On Sunday, Stephanie and I headed out to Songnisan National Park.
Songnisan is a little ways north of Daejeon, and it is quite famous in the summer months. However, in the winter months, it is snowy and quaint. The little town outside the park entrance was sleepy, but full of orange tents that looked as though they would be trinket shops. Inside everyone was doing New Year’s rituals. In fact, we wandered into a convenience store for chocolate, and the whole family was seated in front of a table in the back–set up exactly as our party table had been the night before. But the store owner graciously interrupted her discussion and came out into the store to sell us our Ghana bars. And I very poorly said “Happy New Year” in Korean. Haha.
Inside the park there is a famous temple called Beopjusa, 법주사, which, in the winter months, is the real reason why you would visit the park. Hiking is not exactly a possibility, since things are snowy and not exactly ideal. (Unless you’re a serious hiker, which Stephanie and I are not.)
Beopjusa is famous for it’s 33m bronze Buddha, which stands to the side of the complex, in front of a rising hill. It is quite impressive, and he has a serene–though quite massive–head. In theory, the temple was first established one thousand five hundred years ago, in 553, but since then the temple has changed a lot. However, the paint had aged on many of the buildings, and though it was less of a “pop”, it also felt a little bit more realistic than some of the other temples that I’ve visited.
Around the Buddha there were a number of people praying. Stephanie and I walked in a circle around it, and then we entered the hall at the back of the complex. More people were praying inside, and a nun was preparing the New Year’s offering. Since being in Korea, I don’t feel as though I’ve had many authentic tourist experiences… (You know, where you feel like you’re ‘touring’ something that isn’t quite so constructed.) But being inside the hall at Beopjusa was definitely an authentic experience. I could feel the silence, and I could feel the solemnness and ‘realness’ of the people inside. The artwork was amazing, and I stood forever just staring at it. I don’t have any photos of the inside, since I thought it would be kind of rude. There were three equally enormous seated Buddhas, all with different hand symbols. They represented the ‘Threefold Body of the Buddha’. The center was the Dharma Buddha, that represented the Buddha’s truth and teachings, then the one to his left was the ‘Reward Buddha’, or the representation of attaining enlightenment, and then the third one represented the historical Buddha, the one who actually lived so many years ago. The English explanation said that the three Buddha’s represent mind, virtue, and body. I am a great fan of triads, so… it intrigued me.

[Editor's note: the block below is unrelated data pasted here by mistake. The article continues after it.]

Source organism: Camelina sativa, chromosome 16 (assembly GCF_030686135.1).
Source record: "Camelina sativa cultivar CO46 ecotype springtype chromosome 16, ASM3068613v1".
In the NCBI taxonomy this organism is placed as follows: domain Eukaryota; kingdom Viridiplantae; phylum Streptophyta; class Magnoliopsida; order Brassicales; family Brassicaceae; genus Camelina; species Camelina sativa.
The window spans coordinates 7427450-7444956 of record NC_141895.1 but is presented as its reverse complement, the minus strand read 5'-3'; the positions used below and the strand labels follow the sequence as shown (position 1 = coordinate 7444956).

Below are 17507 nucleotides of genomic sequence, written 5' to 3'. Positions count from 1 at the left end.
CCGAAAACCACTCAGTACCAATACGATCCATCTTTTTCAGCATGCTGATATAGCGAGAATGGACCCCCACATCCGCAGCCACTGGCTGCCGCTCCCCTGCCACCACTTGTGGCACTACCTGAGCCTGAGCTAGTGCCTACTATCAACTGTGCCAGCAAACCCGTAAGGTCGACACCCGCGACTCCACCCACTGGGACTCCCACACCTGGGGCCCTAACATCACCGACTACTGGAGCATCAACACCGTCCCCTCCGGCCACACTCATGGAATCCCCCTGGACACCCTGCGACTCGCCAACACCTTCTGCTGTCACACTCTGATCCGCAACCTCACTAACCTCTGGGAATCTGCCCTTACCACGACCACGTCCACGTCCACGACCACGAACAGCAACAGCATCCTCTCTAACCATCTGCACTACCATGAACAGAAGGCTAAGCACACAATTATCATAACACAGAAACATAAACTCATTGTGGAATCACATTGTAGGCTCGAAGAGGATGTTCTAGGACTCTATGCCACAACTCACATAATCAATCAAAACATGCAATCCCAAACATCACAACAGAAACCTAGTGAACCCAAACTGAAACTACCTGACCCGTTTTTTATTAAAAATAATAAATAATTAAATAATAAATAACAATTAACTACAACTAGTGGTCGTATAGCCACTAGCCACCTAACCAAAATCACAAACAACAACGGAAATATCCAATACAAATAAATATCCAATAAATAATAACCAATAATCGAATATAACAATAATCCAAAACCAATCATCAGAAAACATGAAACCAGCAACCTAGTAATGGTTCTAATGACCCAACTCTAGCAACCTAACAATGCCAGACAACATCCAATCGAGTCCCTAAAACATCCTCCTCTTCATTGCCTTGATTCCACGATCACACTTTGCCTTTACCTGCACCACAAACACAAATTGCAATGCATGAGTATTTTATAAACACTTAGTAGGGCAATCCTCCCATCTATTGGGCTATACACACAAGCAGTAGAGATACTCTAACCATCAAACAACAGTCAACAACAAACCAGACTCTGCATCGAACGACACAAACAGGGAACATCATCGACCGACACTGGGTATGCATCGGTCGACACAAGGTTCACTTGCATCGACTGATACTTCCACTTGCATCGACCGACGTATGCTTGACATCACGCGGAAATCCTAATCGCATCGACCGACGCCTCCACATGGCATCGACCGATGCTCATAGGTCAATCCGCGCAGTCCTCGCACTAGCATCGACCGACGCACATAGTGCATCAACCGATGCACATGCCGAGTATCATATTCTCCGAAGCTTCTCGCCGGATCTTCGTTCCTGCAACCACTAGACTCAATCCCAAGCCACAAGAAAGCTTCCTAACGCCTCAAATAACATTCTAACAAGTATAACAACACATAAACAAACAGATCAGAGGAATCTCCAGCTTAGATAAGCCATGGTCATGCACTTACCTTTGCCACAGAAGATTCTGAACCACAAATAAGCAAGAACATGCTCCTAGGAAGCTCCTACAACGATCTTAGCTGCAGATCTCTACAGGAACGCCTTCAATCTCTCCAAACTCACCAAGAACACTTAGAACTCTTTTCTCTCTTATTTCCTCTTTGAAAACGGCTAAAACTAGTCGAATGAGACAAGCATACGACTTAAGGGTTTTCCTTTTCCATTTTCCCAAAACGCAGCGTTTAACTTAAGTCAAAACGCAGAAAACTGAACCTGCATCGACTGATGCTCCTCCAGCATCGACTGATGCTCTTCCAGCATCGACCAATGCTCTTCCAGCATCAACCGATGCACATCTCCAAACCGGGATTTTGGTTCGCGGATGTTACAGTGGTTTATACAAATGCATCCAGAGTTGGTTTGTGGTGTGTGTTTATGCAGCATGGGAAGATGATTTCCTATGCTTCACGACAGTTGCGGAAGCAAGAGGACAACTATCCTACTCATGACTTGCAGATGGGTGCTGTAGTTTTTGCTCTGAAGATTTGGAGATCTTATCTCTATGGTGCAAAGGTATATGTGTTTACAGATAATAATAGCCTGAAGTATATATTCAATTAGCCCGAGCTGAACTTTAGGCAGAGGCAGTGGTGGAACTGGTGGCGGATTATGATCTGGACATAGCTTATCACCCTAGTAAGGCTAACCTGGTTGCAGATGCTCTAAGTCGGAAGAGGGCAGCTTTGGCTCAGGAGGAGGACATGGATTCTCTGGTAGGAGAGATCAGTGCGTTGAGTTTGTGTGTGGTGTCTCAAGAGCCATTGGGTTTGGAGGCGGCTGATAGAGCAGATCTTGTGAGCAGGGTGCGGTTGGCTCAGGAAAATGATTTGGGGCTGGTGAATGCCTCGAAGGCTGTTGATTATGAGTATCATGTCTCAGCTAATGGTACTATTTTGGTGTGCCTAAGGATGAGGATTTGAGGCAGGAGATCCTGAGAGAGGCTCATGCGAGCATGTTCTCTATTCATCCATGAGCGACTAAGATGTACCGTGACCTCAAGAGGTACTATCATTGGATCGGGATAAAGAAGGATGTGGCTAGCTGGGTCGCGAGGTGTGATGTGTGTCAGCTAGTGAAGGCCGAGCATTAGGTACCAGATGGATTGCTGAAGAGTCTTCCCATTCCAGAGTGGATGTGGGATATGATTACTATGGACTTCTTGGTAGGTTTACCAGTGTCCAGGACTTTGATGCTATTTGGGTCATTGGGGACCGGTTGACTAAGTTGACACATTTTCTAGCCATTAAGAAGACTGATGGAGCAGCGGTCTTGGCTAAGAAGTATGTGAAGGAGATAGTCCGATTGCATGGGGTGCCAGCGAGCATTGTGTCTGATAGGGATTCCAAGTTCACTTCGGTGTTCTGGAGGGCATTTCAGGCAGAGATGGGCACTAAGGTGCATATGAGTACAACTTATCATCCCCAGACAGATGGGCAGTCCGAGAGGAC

Anyway after that the nun offered us some New Year’s sugar cookies, which we happily ate. She then broke the silence by dropping a very large candle, and we decided that maybe our gawking wasn’t helping her concentrate, so we headed out of the hall. Wandering back through the snowy forest, I watched the black river and the beautifully decorated roofs on the other side. It was a very Asian seen–the kind you see in movies.
Then we ran into this family with an adorable child, an Austrailian brother, and a father who wanted us to come drinking excessive amounts of Makkoli with them, or Korean rice wine. Sadly our bus was leaving soon, so we couldn’t do that, but the gesture was one of great hospitality. That seems to happen so much more frequently in the country, or outside the hustle and bustle of working life. When we step out of the position ‘English teacher’ and become an interesting person on the same road. It feels good to step out of that.